A federal court in Minnesota recently denied General Motors’ motion to dismiss a lawsuit brought by one of its dealers, Lupient Chevrolet. Lupient Chevrolet, Inc. v. General Motors LLC, 2020 WL 335996 (D. Minn. Jan. 21, 2020). Lupient operates a Chevrolet motor vehicle dealership. Under the parties’ dealership agreement, Lupient is required to maintain a certain level of sales performance, which is measured by comparing Lupient’s sales to the sales opportunities within the geographical areas assigned to Lupient. The agreement also prohibits GM from unreasonably refusing to approve any change to Lupient’s executive management team. In 2018, GM notified Lupient that its sales performance was unsatisfactory. Lupient sued, alleging GM violated the Minnesota Vehicle Sale and Distribution Act (MVSDA) and breached its implied covenant of good faith and fair dealing by improperly assigning geographical areas to Lupient that artificially depressed Lupient’s measured sales performance, and by unreasonably denying Lupient’s request to change its executive management team. In response, GM filed a motion to dismiss.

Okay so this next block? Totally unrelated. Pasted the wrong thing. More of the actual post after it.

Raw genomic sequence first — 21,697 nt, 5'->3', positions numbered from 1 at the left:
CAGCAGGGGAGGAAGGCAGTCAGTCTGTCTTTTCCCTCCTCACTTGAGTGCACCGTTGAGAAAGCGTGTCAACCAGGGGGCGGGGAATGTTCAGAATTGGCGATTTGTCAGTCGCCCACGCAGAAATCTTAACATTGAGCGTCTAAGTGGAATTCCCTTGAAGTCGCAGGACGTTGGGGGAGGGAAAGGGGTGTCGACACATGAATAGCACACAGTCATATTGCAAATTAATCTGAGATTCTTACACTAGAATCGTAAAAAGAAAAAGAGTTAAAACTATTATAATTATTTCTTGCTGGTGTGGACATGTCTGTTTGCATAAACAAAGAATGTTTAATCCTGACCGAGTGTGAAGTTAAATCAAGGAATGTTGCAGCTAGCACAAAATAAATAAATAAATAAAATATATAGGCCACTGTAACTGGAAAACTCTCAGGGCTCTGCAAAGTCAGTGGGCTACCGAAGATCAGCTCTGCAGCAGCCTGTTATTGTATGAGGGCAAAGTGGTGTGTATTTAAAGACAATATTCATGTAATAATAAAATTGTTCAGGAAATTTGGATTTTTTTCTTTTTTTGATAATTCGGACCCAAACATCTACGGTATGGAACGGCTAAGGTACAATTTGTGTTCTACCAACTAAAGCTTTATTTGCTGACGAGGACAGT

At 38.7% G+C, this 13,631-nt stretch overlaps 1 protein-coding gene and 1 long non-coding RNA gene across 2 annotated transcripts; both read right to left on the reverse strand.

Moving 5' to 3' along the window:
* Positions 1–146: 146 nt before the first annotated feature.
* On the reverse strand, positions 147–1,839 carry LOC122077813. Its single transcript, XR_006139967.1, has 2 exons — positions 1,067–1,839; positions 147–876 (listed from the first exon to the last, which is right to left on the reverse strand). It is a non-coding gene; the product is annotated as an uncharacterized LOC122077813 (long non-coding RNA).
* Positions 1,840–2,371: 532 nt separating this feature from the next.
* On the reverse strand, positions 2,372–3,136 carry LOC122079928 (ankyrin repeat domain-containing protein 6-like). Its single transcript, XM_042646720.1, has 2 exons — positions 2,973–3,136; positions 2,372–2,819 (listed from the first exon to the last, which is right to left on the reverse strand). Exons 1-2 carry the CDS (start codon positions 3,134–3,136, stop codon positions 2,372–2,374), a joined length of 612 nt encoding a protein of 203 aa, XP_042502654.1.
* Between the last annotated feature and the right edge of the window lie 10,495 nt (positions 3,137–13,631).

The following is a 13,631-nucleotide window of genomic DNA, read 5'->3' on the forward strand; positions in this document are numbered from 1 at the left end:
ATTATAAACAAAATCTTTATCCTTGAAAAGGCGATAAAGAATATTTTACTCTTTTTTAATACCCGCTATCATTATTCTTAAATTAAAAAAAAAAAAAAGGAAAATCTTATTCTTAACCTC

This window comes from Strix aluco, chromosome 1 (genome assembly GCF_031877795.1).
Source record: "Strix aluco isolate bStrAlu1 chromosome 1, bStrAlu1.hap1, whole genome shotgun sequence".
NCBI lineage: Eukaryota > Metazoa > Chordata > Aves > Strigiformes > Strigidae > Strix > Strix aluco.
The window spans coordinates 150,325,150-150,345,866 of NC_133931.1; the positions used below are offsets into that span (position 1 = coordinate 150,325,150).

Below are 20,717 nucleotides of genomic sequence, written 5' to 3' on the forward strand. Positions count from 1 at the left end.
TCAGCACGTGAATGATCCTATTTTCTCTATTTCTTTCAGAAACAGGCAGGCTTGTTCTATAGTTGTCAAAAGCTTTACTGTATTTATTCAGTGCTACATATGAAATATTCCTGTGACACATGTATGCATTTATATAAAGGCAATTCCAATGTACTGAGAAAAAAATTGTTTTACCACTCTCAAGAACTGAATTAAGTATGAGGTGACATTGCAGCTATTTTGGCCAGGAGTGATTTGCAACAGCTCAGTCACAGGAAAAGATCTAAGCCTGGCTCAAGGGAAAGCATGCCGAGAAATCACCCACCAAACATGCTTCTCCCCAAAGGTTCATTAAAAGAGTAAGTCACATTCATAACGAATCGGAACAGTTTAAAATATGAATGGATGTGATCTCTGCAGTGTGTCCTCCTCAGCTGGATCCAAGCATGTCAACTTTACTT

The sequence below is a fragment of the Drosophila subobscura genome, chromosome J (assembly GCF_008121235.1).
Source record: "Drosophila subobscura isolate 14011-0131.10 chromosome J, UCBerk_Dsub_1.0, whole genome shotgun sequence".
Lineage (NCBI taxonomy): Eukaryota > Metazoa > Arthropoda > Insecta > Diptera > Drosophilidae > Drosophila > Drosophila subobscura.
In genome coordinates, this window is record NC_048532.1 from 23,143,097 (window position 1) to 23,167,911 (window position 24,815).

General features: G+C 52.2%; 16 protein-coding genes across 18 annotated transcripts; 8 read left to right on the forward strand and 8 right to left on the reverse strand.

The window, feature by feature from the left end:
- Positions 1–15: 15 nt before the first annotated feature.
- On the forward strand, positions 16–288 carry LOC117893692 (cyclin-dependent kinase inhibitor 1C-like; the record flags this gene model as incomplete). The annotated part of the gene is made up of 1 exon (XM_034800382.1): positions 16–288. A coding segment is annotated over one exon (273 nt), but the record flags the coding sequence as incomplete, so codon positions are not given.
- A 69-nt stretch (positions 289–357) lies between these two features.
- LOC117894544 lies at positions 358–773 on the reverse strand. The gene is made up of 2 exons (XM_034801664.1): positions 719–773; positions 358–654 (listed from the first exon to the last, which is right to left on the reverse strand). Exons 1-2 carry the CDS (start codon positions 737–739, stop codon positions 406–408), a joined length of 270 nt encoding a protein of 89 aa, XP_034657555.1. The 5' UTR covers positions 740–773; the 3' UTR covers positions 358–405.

GM asserted a handful of arguments but none were successful. First, GM argued Lupient’s claims were not ripe because Lupient had not yet suffered any damages. The court disagreed, holding damages need not be pled with specificity. Second, GM argued against the retroactive application of the MVSDA, but the MVSDA expressly provides that it applies retroactively. Third, GM argued Lupient failed to allege GM was not applying its performance standards uniformly, but the court held Lupient pled facts supporting the position that GM’s application of its performance standard was not fair, reasonable, equitable, or based on accurate information in violation of the MVSDA. Fourth, GM argued Lupient’s good faith and fair dealing claim was duplicative of its MVSDA claims, but the court noted such duplicative claims are permitted. Finally, GM argued Lupient’s claim regarding the change in its executive team failed on the facts, but the court rejected GM’s reliance on evidence outside of the pleadings at the motion to dismiss stage to demonstrate Lupient’s allegations were false.
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